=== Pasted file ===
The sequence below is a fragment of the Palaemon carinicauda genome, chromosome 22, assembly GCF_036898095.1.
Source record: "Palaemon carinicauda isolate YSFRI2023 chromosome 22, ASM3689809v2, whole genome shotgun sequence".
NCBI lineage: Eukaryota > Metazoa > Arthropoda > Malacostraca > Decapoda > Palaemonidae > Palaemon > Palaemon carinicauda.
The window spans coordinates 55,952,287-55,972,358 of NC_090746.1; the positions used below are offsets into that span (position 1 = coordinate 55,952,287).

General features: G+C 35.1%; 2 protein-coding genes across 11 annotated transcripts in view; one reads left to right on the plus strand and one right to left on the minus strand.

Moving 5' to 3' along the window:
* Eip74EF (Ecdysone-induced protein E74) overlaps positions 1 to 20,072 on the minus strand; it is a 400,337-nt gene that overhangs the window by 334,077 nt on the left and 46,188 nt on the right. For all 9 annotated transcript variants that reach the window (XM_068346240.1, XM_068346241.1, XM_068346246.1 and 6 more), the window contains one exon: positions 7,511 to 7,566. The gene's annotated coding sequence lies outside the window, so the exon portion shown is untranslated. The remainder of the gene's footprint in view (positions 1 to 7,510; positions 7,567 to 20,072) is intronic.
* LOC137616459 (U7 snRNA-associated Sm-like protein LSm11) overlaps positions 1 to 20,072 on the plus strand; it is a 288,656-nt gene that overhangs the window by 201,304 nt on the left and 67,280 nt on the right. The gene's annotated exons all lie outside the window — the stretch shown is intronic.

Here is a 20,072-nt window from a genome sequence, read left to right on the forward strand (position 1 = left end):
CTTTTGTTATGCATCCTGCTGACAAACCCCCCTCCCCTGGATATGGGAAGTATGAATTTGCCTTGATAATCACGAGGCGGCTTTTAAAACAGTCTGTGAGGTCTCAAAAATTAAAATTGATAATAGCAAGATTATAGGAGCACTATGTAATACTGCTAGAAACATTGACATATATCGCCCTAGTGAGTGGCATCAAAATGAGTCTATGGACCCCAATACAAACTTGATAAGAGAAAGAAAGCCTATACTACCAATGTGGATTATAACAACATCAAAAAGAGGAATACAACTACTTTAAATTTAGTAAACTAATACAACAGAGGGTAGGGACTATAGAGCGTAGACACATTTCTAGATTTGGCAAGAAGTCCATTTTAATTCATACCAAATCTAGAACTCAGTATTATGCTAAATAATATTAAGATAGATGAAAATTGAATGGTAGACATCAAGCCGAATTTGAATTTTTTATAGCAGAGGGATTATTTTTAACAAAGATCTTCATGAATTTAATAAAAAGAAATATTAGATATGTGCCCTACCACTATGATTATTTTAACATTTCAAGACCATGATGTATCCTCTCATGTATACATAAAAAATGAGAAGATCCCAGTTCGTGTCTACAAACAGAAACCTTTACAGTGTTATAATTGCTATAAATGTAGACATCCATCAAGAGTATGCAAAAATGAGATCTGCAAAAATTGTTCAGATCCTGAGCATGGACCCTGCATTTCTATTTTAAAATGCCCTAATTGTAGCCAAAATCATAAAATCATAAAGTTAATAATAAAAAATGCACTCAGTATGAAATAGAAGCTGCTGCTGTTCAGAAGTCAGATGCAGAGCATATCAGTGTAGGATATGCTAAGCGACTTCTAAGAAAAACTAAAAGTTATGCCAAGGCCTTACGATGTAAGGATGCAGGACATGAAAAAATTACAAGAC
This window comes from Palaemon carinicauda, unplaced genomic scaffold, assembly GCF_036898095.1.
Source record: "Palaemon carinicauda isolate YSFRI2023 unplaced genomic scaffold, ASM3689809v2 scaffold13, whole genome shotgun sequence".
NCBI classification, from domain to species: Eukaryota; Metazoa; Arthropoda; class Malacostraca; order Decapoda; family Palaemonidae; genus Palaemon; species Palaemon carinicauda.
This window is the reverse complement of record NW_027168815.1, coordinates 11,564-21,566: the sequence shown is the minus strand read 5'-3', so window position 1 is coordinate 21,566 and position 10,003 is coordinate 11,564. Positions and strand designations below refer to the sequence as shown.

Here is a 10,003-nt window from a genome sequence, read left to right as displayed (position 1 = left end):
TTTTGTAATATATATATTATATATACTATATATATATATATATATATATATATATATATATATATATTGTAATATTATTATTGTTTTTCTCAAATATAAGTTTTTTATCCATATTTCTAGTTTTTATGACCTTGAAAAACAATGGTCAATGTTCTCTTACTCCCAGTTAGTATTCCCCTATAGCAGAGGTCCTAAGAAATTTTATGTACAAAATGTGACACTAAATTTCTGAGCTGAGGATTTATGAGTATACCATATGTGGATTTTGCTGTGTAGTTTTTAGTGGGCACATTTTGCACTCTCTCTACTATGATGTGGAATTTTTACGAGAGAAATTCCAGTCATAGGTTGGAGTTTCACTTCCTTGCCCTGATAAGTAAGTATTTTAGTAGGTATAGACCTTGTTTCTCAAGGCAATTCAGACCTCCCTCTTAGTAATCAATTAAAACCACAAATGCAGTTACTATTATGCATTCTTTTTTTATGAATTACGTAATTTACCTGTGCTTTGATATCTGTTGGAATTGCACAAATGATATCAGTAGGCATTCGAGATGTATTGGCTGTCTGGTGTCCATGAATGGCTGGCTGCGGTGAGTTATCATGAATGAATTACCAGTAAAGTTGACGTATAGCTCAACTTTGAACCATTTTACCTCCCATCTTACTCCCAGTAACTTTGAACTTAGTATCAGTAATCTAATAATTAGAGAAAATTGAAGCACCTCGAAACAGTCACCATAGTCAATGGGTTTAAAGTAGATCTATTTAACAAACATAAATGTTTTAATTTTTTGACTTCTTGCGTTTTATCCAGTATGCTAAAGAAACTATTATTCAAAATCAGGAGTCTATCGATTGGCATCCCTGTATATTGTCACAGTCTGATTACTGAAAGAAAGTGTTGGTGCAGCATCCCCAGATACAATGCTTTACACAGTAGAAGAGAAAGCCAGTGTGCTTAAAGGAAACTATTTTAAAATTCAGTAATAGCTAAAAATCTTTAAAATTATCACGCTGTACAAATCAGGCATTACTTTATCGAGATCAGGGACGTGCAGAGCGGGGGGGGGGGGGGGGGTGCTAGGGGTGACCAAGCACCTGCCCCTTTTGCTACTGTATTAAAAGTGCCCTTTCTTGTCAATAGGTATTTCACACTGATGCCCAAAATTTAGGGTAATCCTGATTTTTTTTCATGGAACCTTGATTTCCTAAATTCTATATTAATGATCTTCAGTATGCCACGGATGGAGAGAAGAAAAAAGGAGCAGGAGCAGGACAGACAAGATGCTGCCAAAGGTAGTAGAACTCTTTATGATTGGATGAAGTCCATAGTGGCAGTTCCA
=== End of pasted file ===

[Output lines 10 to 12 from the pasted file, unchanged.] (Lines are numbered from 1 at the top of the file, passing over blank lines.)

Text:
CTTTTGTTATGCATCCTGCTGACAAACCCCCCTCCCCTGGATATGGGAAGTATGAATTTGCCTTGATAATCACGAGGCGGCTTTTAAAACAGTCTGTGAGGTCTCAAAAATTAAAATTGATAATAGCAAGATTATAGGAGCACTATGTAATACTGCTAGAAACATTGACATATATCGCCCTAGTGAGTGGCATCAAAATGAGTCTATGGACCCCAATACAAACTTGATAAGAGAAAGAAAGCCTATACTACCAATGTGGATTATAACAACATCAAAAAGAGGAATACAACTACTTTAAATTTAGTAAACTAATACAACAGAGGGTAGGGACTATAGAGCGTAGACACATTTCTAGATTTGGCAAGAAGTCCATTTTAATTCATACCAAATCTAGAACTCAGTATTATGCTAAATAATATTAAGATAGATGAAAATTGAATGGTAGACATCAAGCCGAATTTGAATTTTTTATAGCAGAGGGATTATTTTTAACAAAGATCTTCATGAATTTAATAAAAAGAAATATTAGATATGTGCCCTACCACTATGATTATTTTAACATTTCAAGACCATGATGTATCCTCTCATGTATACATAAAAAATGAGAAGATCCCAGTTCGTGTCTACAAACAGAAACCTTTACAGTGTTATAATTGCTATAAATGTAGACATCCATCAAGAGTATGCAAAAATGAGATCTGCAAAAATTGTTCAGATCCTGAGCATGGACCCTGCATTTCTATTTTAAAATGCCCTAATTGTAGCCAAAATCATAAAATCATAAAGTTAATAATAAAAAATGCACTCAGTATGAAATAGAAGCTGCTGCTGTTCAGAAGTCAGATGCAGAGCATATCAGTGTAGGATATGCTAAGCGACTTCTAAGAAAAACTAAAAGTTATGCCAAGGCCTTACGATGTAAGGATGCAGGACATGAAAAAATTACAAGAC
This window comes from Palaemon carinicauda, unplaced genomic scaffold, assembly GCF_036898095.1.
Source record: "Palaemon carinicauda isolate YSFRI2023 unplaced genomic scaffold, ASM3689809v2 scaffold13, whole genome shotgun sequence".